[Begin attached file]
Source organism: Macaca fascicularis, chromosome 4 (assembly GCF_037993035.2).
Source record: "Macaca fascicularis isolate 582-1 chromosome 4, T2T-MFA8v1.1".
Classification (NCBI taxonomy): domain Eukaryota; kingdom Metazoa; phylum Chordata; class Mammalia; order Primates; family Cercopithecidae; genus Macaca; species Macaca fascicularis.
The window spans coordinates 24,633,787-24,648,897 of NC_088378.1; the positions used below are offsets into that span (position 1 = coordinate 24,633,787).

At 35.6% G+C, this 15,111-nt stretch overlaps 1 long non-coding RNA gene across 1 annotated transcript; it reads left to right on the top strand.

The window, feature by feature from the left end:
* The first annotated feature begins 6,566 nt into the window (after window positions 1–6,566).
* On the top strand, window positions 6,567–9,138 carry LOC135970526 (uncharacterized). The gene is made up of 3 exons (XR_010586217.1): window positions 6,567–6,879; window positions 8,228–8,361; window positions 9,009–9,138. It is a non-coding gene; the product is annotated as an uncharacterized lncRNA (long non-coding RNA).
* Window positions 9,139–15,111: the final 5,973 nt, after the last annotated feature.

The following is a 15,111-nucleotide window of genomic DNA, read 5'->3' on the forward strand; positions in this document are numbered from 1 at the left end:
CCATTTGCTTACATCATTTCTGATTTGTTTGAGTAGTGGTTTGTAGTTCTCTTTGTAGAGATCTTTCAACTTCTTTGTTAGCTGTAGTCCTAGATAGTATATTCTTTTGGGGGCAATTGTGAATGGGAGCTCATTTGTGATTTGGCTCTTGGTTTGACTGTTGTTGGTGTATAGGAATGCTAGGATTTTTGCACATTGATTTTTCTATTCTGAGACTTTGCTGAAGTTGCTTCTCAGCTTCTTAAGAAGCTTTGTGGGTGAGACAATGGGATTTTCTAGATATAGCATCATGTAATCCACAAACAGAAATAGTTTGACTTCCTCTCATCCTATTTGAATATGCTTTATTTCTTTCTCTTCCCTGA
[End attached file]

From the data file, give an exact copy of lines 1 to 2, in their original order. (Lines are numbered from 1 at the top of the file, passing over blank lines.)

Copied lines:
Source organism: Macaca fascicularis, chromosome 4 (assembly GCF_037993035.2).
Source record: "Macaca fascicularis isolate 582-1 chromosome 4, T2T-MFA8v1.1".